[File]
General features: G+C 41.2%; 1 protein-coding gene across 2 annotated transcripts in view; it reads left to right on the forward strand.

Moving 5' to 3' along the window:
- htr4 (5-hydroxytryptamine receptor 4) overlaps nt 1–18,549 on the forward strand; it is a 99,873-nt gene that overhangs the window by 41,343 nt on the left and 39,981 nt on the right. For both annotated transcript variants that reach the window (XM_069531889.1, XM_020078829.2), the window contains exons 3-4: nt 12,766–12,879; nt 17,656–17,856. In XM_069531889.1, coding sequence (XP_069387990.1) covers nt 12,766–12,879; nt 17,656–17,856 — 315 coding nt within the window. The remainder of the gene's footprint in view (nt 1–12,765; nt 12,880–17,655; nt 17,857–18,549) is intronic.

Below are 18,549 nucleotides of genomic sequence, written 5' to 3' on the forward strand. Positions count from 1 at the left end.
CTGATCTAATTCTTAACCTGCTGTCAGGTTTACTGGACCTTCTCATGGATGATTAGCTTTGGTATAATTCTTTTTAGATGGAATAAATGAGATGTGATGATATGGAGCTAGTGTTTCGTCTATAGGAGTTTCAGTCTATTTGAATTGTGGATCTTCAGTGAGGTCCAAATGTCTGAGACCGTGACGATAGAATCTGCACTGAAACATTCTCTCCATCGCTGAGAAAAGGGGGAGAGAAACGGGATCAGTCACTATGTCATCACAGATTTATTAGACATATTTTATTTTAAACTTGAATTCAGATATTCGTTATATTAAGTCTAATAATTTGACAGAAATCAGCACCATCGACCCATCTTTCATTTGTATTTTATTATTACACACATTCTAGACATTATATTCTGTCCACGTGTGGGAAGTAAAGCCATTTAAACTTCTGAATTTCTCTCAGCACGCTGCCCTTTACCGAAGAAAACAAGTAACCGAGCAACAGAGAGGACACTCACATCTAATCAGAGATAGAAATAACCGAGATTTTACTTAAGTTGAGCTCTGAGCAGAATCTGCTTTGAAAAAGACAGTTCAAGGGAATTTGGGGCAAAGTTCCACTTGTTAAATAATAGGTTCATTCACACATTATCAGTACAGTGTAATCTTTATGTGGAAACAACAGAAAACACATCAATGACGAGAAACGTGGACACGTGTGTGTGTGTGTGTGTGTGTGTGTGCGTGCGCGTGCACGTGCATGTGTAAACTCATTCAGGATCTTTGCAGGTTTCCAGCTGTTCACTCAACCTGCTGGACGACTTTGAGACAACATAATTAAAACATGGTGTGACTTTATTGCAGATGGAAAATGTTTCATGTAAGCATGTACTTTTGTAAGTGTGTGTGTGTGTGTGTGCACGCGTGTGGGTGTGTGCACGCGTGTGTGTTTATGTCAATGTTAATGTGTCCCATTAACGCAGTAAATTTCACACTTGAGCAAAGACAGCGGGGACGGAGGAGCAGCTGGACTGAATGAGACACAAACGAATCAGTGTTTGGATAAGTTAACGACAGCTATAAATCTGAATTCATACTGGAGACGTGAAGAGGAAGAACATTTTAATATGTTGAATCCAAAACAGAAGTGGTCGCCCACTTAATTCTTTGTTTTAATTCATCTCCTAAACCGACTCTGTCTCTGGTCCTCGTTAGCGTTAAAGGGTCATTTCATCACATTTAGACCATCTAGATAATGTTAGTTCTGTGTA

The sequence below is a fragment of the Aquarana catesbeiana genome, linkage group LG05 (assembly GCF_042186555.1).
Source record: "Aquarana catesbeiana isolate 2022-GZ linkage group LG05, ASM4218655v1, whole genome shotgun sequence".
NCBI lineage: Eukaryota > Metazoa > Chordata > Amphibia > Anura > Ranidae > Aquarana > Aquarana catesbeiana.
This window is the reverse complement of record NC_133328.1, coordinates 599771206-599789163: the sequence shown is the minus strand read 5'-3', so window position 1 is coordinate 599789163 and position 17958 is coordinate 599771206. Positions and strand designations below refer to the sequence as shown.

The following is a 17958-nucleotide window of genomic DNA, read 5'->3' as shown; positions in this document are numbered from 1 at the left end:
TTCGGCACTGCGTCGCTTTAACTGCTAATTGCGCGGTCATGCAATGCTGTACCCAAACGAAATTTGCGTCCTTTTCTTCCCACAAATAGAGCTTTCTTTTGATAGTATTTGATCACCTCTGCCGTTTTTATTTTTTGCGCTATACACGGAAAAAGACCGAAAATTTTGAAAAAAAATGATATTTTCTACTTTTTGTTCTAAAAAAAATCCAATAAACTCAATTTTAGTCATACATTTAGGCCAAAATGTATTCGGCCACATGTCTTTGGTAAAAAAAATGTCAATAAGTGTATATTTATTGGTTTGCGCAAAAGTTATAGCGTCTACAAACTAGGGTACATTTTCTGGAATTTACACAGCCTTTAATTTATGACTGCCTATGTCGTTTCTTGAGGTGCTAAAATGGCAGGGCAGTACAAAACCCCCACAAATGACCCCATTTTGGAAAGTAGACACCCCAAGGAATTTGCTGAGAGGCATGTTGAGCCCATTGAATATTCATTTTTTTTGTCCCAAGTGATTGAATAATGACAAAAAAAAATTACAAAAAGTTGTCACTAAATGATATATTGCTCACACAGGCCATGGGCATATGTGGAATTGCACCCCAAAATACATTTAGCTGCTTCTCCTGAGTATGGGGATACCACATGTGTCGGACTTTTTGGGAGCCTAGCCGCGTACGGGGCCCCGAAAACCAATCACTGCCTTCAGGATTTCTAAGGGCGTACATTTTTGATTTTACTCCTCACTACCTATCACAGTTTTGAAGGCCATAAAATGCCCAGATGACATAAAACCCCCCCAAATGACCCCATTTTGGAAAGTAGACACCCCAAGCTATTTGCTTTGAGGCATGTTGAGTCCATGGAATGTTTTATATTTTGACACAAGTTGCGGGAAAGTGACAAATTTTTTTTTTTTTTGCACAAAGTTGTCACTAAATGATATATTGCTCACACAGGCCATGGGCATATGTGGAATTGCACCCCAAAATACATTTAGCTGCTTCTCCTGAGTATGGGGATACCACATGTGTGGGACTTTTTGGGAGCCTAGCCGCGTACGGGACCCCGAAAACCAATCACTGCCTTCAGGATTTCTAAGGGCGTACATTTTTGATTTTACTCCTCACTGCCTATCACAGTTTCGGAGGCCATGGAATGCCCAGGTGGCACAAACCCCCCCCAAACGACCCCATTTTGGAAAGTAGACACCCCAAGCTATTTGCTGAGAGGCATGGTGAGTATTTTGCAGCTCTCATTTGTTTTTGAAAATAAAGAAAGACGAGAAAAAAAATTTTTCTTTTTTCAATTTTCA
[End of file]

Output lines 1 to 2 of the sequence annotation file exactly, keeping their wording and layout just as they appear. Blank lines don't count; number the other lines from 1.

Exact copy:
General features: G+C 41.2%; 1 protein-coding gene across 2 annotated transcripts in view; it reads left to right on the forward strand.

Moving 5' to 3' along the window: